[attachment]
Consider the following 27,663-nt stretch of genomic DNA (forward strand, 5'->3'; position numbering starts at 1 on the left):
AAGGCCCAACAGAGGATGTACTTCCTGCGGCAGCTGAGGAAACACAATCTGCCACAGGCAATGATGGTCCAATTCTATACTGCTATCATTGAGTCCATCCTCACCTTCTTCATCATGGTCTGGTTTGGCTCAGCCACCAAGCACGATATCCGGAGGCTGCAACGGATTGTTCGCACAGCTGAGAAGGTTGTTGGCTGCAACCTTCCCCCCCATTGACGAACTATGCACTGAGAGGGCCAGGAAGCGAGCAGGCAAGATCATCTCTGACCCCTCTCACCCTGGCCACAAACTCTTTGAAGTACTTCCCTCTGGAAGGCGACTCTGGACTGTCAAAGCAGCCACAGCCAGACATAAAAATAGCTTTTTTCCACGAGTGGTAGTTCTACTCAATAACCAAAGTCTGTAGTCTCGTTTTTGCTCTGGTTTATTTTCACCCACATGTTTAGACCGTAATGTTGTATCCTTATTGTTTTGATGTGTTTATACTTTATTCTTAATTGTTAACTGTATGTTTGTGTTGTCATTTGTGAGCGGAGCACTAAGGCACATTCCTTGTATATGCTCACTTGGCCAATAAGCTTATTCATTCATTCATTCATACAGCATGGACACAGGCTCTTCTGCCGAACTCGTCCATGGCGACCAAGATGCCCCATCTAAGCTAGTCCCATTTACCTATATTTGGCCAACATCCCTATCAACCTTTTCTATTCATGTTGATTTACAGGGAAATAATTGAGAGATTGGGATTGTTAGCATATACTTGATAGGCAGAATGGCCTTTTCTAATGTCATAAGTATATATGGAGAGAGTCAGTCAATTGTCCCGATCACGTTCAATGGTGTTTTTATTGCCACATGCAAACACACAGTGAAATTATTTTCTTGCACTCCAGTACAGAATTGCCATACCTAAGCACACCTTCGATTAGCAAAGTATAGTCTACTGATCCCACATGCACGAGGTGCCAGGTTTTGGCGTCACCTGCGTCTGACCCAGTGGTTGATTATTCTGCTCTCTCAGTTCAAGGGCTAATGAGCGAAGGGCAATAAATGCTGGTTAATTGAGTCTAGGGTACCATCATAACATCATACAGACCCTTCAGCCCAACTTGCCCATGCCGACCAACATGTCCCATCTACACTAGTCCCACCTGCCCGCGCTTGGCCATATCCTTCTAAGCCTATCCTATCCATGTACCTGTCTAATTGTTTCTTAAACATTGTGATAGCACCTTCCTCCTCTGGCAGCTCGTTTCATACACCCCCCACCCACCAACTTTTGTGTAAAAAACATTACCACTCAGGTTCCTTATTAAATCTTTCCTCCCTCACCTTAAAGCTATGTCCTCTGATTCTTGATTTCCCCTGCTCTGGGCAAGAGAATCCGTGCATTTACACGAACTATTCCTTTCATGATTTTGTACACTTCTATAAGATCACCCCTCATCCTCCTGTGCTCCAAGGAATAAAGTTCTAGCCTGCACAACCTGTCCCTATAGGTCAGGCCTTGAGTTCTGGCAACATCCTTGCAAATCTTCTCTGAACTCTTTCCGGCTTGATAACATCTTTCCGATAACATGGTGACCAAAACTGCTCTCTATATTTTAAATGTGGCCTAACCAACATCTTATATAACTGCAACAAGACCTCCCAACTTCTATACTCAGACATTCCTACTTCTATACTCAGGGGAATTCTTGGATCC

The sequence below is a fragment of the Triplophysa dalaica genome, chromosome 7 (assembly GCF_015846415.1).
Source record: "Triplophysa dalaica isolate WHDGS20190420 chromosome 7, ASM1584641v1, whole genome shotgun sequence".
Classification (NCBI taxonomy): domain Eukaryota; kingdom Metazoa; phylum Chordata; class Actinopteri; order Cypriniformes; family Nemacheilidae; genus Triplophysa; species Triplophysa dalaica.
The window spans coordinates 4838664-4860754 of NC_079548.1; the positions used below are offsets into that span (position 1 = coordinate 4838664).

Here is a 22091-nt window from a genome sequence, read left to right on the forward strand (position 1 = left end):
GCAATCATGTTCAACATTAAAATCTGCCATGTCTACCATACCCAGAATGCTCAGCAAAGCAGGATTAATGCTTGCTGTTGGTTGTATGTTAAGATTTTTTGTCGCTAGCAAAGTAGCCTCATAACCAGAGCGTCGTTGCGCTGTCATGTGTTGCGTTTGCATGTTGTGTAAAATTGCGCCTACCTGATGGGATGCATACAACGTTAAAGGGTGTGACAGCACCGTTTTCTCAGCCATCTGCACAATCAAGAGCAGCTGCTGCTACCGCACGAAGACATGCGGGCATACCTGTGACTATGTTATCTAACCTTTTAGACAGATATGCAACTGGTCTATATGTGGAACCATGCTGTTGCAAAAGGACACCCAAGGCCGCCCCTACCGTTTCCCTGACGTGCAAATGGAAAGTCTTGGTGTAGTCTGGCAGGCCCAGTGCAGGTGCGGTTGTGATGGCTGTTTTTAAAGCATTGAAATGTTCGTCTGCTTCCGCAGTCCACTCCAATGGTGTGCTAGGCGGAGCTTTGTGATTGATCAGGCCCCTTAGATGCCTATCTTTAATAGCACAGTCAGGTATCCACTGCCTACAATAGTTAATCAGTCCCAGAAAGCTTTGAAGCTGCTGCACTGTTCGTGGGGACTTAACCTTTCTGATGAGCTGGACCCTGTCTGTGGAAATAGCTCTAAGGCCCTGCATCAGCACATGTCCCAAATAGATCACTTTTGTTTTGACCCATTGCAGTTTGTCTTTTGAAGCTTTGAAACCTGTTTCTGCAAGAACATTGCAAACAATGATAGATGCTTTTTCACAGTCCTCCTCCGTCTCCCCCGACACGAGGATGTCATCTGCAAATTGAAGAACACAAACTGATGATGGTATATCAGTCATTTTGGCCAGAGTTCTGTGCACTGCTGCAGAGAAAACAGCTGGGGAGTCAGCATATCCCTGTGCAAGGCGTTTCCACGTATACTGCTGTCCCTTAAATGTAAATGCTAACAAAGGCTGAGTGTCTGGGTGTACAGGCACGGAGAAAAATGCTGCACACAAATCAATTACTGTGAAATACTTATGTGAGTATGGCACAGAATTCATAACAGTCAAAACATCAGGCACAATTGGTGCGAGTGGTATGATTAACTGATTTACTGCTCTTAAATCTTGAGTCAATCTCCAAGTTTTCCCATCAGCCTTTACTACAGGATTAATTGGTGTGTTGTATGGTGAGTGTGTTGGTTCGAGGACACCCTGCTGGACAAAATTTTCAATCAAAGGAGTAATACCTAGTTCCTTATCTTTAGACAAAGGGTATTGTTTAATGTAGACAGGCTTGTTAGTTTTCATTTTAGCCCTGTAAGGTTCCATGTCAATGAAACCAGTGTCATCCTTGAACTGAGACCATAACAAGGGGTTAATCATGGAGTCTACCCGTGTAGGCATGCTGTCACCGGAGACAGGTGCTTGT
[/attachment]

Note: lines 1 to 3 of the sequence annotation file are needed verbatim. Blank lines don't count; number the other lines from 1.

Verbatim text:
Consider the following 27,663-nt stretch of genomic DNA (forward strand, 5'->3'; position numbering starts at 1 on the left):
AAGGCCCAACAGAGGATGTACTTCCTGCGGCAGCTGAGGAAACACAATCTGCCACAGGCAATGATGGTCCAATTCTATACTGCTATCATTGAGTCCATCCTCACCTTCTTCATCATGGTCTGGTTTGGCTCAGCCACCAAGCACGATATCCGGAGGCTGCAACGGATTGTTCGCACAGCTGAGAAGGTTGTTGGCTGCAACCTTCCCCCCCATTGACGAACTATGCACTGAGAGGGCCAGGAAGCGAGCAGGCAAGATCATCTCTGACCCCTCTCACCCTGGCCACAAACTCTTTGAAGTACTTCCCTCTGGAAGGCGACTCTGGACTGTCAAAGCAGCCACAGCCAGACATAAAAATAGCTTTTTTCCACGAGTGGTAGTTCTACTCAATAACCAAAGTCTGTAGTCTCGTTTTTGCTCTGGTTTATTTTCACCCACATGTTTAGACCGTAATGTTGTATCCTTATTGTTTTGATGTGTTTATACTTTATTCTTAATTGTTAACTGTATGTTTGTGTTGTCATTTGTGAGCGGAGCACTAAGGCACATTCCTTGTATATGCTCACTTGGCCAATAAGCTTATTCATTCATTCATTCATACAGCATGGACACAGGCTCTTCTGCCGAACTCGTCCATGGCGACCAAGATGCCCCATCTAAGCTAGTCCCATTTACCTATATTTGGCCAACATCCCTATCAACCTTTTCTATTCATGTTGATTTACAGGGAAATAATTGAGAGATTGGGATTGTTAGCATATACTTGATAGGCAGAATGGCCTTTTCTAATGTCATAAGTATATATGGAGAGAGTCAGTCAATTGTCCCGATCACGTTCAATGGTGTTTTTATTGCCACATGCAAACACACAGTGAAATTATTTTCTTGCACTCCAGTACAGAATTGCCATACCTAAGCACACCTTCGATTAGCAAAGTATAGTCTACTGATCCCACATGCACGAGGTGCCAGGTTTTGGCGTCACCTGCGTCTGACCCAGTGGTTGATTATTCTGCTCTCTCAGTTCAAGGGCTAATGAGCGAAGGGCAATAAATGCTGGTTAATTGAGTCTAGGGTACCATCATAACATCATACAGACCCTTCAGCCCAACTTGCCCATGCCGACCAACATGTCCCATCTACACTAGTCCCACCTGCCCGCGCTTGGCCATATCCTTCTAAGCCTATCCTATCCATGTACCTGTCTAATTGTTTCTTAAACATTGTGATAGCACCTTCCTCCTCTGGCAGCTCGTTTCATACACCCCCCACCCACCAACTTTTGTGTAAAAAACATTACCACTCAGGTTCCTTATTAAATCTTTCCTCCCTCACCTTAAAGCTATGTCCTCTGATTCTTGATTTCCCCTGCTCTGGGCAAGAGAATCCGTGCATTTACACGAACTATTCCTTTCATGATTTTGTACACTTCTATAAGATCACCCCTCATCCTCCTGTGCTCCAAGGAATAAAGTTCTAGCCTGCACAACCTGTCCCTATAGGTCAGGCCTTGAGTTCTGGCAACATCCTTGCAAATCTTCTCTGAACTCTTTCCGGCTTGATAACATCTTTCCGATAACATGGTGACCAAAACTGCTCTCTATATTTTAAATGTGGCCTAACCAACATCTTATATAACTGCAACAAGACCTCCCAACTTCTATACTCAGACATTCCTACTTCTATACTCAGGGGAATTCTTGGATCC

The sequence below is a fragment of the Triplophysa dalaica genome, chromosome 7 (assembly GCF_015846415.1).